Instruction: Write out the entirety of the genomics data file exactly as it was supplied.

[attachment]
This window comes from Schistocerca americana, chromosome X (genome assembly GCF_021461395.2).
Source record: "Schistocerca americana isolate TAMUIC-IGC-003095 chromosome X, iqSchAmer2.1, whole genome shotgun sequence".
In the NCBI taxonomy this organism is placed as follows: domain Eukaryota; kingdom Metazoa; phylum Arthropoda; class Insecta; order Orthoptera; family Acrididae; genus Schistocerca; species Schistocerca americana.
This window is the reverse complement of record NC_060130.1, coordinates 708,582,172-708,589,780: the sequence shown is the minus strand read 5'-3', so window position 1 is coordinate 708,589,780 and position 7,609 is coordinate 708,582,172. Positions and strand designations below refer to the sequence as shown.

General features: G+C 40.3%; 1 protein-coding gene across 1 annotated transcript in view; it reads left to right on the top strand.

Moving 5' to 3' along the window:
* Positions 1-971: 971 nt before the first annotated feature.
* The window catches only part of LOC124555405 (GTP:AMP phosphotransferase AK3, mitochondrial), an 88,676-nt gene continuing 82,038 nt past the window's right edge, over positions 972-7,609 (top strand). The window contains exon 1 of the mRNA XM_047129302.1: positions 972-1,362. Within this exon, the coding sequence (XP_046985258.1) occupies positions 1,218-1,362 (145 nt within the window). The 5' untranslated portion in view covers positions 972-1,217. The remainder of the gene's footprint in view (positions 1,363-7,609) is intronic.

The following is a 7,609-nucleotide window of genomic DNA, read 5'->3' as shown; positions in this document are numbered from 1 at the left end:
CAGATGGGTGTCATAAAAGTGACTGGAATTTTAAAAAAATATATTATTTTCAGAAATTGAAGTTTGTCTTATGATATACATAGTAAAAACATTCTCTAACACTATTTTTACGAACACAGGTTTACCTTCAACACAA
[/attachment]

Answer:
This window comes from Schistocerca americana, chromosome X (genome assembly GCF_021461395.2).
Source record: "Schistocerca americana isolate TAMUIC-IGC-003095 chromosome X, iqSchAmer2.1, whole genome shotgun sequence".
In the NCBI taxonomy this organism is placed as follows: domain Eukaryota; kingdom Metazoa; phylum Arthropoda; class Insecta; order Orthoptera; family Acrididae; genus Schistocerca; species Schistocerca americana.
This window is the reverse complement of record NC_060130.1, coordinates 708,582,172-708,589,780: the sequence shown is the minus strand read 5'-3', so window position 1 is coordinate 708,589,780 and position 7,609 is coordinate 708,582,172. Positions and strand designations below refer to the sequence as shown.

General features: G+C 40.3%; 1 protein-coding gene across 1 annotated transcript in view; it reads left to right on the top strand.

Moving 5' to 3' along the window:
* Positions 1-971: 971 nt before the first annotated feature.
* The window catches only part of LOC124555405 (GTP:AMP phosphotransferase AK3, mitochondrial), an 88,676-nt gene continuing 82,038 nt past the window's right edge, over positions 972-7,609 (top strand). The window contains exon 1 of the mRNA XM_047129302.1: positions 972-1,362. Within this exon, the coding sequence (XP_046985258.1) occupies positions 1,218-1,362 (145 nt within the window). The 5' untranslated portion in view covers positions 972-1,217. The remainder of the gene's footprint in view (positions 1,363-7,609) is intronic.

The following is a 7,609-nucleotide window of genomic DNA, read 5'->3' as shown; positions in this document are numbered from 1 at the left end:
CAGATGGGTGTCATAAAAGTGACTGGAATTTTAAAAAAATATATTATTTTCAGAAATTGAAGTTTGTCTTATGATATACATAGTAAAAACATTCTCTAACACTATTTTTACGAACACAGGTTTACCTTCAACACAA